Failure to publish Gini figure hides Swazi level of inequality
According to reports out last week, Beijing's statisticians have failed to publish a figure for China's Gini co-efficient for the 11th year running.
If you are not familiar with it, the Gini co-efficient is considered the standard measure of income inequality. The formula for calculating it is truly frightening, with lots of brackets, Greek and Roman letters, both big and small, and a generous helping of superscripts and subscripts.
Happily, however, the concept behind it is simple enough. The Gini co-efficient measures a country's inequality of income on a scale of zero to 100. A score of zero would represent perfect equality, with everyone in the economy earning the same amount. In contrast, a score of 100 would see all the income generated by the entire country going to a single individual, while everyone else got nothing.
On this measure, the most equal countries in the world are usually reckoned to be Japan, which is famously uniform, and the egalitarian social democracies of Scandinavia. According to the World Bank, all get scores of around 25.
In contrast, the most unequal countries are to be found in Southern Africa. South Africa itself gets among the highest scores of all at 65. In general, any score above 40 is regarded as getting into territory where inequality is a problem.
The last time Beijing's statisticians published an official Gini co-efficient was in 2000, when they gave China a score of 41. Since then, they have kept quiet, saying only that they do not have sufficiently accurate data on different income groups to calculate a number. The inference many have drawn is that China's income distribution has now grown so unequal that the publication of a reliable Gini number would come as a severe embarrassment for the government.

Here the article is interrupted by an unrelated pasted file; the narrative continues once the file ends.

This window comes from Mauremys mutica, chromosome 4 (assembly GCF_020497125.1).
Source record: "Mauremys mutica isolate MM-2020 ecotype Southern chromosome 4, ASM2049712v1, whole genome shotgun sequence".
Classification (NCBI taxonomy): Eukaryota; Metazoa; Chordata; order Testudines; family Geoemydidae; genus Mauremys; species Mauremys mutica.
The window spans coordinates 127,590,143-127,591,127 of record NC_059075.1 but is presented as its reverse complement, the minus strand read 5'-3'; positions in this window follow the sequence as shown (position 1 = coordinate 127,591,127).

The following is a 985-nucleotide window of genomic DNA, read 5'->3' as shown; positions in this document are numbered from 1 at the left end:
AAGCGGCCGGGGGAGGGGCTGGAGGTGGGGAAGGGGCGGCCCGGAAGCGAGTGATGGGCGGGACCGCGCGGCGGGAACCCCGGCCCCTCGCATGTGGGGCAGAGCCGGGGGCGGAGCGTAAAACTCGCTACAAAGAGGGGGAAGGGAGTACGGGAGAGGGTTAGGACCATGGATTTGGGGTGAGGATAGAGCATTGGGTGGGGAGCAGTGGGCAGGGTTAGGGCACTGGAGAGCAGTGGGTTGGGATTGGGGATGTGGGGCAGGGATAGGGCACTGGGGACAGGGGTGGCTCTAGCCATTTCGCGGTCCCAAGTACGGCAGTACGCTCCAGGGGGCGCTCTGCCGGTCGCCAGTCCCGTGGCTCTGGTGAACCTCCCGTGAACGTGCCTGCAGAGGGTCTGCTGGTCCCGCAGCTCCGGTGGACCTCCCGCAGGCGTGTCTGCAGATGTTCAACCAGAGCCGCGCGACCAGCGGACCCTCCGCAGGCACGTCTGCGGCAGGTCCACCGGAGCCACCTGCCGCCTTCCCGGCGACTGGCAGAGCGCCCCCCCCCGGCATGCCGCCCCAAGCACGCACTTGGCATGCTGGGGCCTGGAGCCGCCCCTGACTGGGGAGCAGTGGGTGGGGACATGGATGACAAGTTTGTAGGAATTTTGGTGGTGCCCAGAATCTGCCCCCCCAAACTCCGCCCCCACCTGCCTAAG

To be fair to Beijing's bean counters, they really do not have accurate data, partly because of inconsistencies between how they collect data in cities and the countryside, and partly because the rich tend to hide their wealth.
But that has not stopped other people trying to come up with a number. The World Bank reckons China's Gini co-efficient for 2005 was 41.5. Researchers at the Brooks World Poverty Institute in Manchester came up with a score of 44.5 for 2006. And last year, Professor Li Shi of Beijing Normal University calculated that China's Gini number for 2010 hit 48.
With incomes rising much faster in urban areas than in the countryside, some academics believe that by now China's Gini co-efficient will have exceeded 50.
As the first chart above shows, that would place income inequality in China on a par with Swaziland, where absolute monarch King Mswati III, his 14 official wives and innumerable concubines live in sybaritic opulence, while the majority of his subjects scratch a meagre living from subsistence farming.
Yesterday's Monitor column fulminated against nationalist bigotry, but people everywhere find few things so amusing as national stereotypes. It used to be said in England, for example, that Irish construction workers could not be allowed tea-breaks, because it would take too long to retrain them afterwards. Vile slander of course, but unfortunately the South China Morning Post seems to suffer from a similar failing. After a couple of days off for the Lunar New Year, we let our usually high standards to slip a little when we returned to work.
Contrary to what the caption of yesterday's chart said, I can assure readers that absolutely no mainland mothers were born in Hong Kong last year. Here is the chart as it should have appeared. My apologies for the error.